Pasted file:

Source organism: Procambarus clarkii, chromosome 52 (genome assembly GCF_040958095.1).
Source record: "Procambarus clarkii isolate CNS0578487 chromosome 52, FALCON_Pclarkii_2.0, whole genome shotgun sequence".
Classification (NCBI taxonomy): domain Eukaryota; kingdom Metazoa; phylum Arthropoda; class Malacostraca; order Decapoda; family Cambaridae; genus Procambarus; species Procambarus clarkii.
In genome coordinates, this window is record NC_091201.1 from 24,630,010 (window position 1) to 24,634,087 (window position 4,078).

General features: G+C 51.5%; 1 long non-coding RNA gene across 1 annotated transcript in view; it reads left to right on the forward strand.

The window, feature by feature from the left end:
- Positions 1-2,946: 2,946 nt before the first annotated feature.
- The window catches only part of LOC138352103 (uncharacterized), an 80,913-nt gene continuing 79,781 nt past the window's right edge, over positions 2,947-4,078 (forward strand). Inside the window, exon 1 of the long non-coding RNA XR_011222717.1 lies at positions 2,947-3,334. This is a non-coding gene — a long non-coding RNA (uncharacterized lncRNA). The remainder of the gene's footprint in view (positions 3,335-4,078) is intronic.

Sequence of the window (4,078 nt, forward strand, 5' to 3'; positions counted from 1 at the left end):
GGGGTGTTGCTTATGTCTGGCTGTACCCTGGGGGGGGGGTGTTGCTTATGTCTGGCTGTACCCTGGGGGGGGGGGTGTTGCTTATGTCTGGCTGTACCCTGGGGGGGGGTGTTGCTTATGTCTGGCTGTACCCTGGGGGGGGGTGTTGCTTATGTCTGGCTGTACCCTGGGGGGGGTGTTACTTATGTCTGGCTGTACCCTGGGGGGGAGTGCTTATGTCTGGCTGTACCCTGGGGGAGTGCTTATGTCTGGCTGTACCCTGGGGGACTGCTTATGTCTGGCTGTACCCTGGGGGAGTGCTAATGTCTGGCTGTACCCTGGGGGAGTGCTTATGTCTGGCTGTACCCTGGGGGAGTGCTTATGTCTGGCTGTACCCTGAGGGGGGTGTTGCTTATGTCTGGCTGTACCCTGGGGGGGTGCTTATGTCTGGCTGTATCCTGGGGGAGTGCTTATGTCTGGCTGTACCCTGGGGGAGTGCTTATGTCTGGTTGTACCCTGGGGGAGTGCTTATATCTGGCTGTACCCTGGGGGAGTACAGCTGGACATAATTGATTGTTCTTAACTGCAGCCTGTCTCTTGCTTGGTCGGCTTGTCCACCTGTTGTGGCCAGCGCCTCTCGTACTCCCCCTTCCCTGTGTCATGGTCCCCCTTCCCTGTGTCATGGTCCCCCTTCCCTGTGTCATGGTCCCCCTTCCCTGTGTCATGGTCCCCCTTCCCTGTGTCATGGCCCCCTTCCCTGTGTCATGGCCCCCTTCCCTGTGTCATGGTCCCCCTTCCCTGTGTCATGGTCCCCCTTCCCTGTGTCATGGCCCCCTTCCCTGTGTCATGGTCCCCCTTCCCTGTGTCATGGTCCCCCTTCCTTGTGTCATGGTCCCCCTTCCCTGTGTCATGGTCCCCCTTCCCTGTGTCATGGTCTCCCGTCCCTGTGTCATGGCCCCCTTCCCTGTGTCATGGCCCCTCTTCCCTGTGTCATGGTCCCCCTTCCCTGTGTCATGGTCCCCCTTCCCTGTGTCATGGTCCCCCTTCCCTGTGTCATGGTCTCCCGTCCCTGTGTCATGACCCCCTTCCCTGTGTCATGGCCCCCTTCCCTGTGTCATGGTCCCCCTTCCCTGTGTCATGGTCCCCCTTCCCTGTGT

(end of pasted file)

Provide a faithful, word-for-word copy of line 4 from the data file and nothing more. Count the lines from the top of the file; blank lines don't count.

In genome coordinates, this window is record NC_091201.1 from 24,630,010 (window position 1) to 24,634,087 (window position 4,078).